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A Day Gone Wrong: How Tragedies From Forgetting Children in Cars Can Happen to Anyone

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It wasn't just a routine day for Reggie McKinnon. On March 8, 2010, Reggie, a loving father of three beautiful daughters, left work mid-day to take his 17-month-old daughter, Payton Lyn, to the doctor to have her ears checked following a recent surgery. After the appointment, Reggie hurried back to work. The temperature was in the 70s.

At the end of the work day, Reggie opened his SUV and discovered Payton was still in her car seat. She had died of heatstroke. Reggie had forgotten to take her back to day care.

"It's a horror I have to live with every day for the rest of my life," said Reggie at a recent press conference in Washington, D.C.

I'm sure at this point you may be asking yourself, "How could any parent forget their own child?"

It happens more than you might think. In fact, experts will tell you this can happen to anybody. Our busy lifestyles create enough stress to trigger mental "lapses," which can bury a thought and cause your brain to go on autopilot. The lapses can affect something as simple as misplacing your keys or something as crucial as forgetting your baby.

Since 1998, at least 624 children across the United States have died from heatstroke. Last year, tragically 44 children died from heatstroke in vehicles. So far this year, there have been 19 deaths. That's 19 families devastated. And every one of these tragedies is preventable.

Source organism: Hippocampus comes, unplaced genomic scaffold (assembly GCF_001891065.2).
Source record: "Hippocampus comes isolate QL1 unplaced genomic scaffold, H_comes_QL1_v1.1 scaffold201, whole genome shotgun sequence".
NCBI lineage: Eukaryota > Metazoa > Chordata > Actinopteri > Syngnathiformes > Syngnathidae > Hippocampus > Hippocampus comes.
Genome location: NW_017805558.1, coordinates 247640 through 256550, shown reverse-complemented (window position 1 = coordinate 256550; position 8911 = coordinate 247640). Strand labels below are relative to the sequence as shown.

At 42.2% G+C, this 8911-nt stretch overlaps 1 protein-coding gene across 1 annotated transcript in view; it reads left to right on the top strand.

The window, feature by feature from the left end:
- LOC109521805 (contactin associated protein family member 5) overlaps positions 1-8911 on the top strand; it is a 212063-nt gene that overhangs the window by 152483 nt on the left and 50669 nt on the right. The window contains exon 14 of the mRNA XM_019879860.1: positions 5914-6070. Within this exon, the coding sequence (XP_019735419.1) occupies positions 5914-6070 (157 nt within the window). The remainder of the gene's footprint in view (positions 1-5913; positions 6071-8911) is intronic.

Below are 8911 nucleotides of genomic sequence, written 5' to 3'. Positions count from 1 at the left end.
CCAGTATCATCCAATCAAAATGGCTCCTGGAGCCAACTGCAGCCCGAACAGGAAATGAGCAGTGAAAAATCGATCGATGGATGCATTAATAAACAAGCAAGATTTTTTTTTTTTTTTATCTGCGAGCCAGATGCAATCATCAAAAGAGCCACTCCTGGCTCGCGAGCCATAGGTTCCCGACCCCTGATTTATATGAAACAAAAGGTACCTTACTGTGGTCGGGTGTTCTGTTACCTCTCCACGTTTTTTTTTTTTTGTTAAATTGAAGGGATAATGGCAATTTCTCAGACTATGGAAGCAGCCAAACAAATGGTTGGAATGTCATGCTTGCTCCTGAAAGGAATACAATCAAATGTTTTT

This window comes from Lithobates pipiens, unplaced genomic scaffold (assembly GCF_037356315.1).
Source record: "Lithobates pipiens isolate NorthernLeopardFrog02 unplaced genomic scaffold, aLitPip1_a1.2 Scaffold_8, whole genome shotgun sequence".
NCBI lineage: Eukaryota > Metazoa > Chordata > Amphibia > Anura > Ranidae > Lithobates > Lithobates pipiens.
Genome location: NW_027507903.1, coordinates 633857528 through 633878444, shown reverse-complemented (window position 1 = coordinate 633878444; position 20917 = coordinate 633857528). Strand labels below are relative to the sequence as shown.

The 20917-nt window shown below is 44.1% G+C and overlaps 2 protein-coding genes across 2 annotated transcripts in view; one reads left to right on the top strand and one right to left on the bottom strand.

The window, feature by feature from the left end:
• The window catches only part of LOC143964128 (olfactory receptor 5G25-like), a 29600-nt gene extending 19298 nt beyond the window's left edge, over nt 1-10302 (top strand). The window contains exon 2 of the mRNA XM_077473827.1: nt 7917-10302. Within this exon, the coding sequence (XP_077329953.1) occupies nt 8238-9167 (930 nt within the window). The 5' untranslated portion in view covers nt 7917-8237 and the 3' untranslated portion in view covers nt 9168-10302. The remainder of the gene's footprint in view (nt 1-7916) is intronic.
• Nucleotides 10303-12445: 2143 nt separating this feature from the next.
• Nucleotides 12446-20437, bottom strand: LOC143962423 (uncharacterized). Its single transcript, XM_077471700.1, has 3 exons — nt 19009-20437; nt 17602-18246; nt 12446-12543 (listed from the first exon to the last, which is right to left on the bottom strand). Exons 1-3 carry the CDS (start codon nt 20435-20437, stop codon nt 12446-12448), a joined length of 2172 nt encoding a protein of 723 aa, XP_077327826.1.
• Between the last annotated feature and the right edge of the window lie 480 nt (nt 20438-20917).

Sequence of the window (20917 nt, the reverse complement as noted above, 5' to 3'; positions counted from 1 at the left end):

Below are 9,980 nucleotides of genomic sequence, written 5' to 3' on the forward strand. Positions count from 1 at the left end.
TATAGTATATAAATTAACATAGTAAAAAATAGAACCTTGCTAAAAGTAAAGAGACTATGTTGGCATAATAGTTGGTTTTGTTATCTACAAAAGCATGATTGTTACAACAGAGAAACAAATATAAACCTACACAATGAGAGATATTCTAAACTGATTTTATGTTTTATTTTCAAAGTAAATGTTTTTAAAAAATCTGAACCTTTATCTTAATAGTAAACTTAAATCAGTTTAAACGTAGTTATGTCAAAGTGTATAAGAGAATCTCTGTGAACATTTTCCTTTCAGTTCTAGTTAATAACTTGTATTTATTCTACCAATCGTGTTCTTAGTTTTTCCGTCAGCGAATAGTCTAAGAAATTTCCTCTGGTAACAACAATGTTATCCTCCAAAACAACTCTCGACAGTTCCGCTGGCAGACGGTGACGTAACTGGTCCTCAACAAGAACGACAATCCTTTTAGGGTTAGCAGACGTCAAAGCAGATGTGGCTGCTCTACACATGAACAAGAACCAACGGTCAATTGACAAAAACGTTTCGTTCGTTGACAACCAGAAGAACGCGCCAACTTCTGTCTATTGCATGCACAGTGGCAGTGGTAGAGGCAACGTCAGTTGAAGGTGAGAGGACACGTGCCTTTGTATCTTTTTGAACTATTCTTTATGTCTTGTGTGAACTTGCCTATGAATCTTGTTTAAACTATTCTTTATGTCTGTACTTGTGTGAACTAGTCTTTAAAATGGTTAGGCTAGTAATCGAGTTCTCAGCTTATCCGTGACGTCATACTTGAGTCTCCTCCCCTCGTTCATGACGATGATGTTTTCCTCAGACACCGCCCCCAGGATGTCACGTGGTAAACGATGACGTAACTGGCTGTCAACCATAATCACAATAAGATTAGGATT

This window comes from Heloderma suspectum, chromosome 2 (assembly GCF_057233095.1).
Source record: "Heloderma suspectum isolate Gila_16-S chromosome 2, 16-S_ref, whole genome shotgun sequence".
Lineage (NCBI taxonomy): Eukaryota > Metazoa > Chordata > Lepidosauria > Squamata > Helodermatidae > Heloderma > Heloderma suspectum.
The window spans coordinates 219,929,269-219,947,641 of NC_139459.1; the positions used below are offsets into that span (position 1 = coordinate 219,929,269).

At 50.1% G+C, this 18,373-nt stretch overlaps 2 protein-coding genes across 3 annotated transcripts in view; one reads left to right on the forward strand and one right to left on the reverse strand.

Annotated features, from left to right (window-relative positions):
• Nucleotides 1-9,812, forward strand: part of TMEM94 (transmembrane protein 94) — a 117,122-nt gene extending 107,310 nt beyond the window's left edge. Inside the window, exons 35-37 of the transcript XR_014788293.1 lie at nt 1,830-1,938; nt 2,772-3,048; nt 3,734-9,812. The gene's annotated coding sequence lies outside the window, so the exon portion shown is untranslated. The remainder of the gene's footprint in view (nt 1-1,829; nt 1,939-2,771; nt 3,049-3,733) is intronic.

Today is National Heatstroke Prevention Day. Safe Kids is partnering with the National Highway Traffic Safety Administration and committed supporters, including the General Motors Foundation and OnStar, to encourage everyone to spread the word about the dangers of leaving children unattended in cars.

Many people are shocked to learn how hot the inside of a car can actually get. The temperature inside of a car can rise 19 degrees in 10 minutes. You can only imagine what happens when the temperature outside is 100 degrees or more, as it has been in many places around the country this summer. And cracking the window doesn't help.

We want parents, caregivers and bystanders to join in our effort to eliminate heatstroke deaths by remembering to ACT.

  • A: Avoid heatstroke-related injury and death by never leaving your child alone in a car, not even for a minute. And make sure to keep your car locked when you're not in it so kids don't get in on their own.
  • C: Create reminders by putting something in the back of your car next to your child, such as a briefcase, a purse or a cell phone that is needed at your final destination. This is especially important if you're not following your normal routine.
  • T: Take action. If you see a child alone in a car, call 911. Emergency personnel want you to call. They are trained to respond to these situations, and they'd much rather respond to a false alarm than a fatality.

Reggie will tell you that before his tragic day, he had heard about the dangers of heatstroke but never thought it could happen to him. Now, he dedicates his life to raising awareness so all parents and caregivers understand it can happen to anyone. "I made a promise to my sweet Payton that I would do everything I could to prevent this horror from ever happening to another child," said Reggie.

Let's help Reggie keep his promise. Tweet a message about the importance of never leaving a child alone in car. Together we can make sure we don't lose another child to heatstroke.

Learn more at Safekids.org.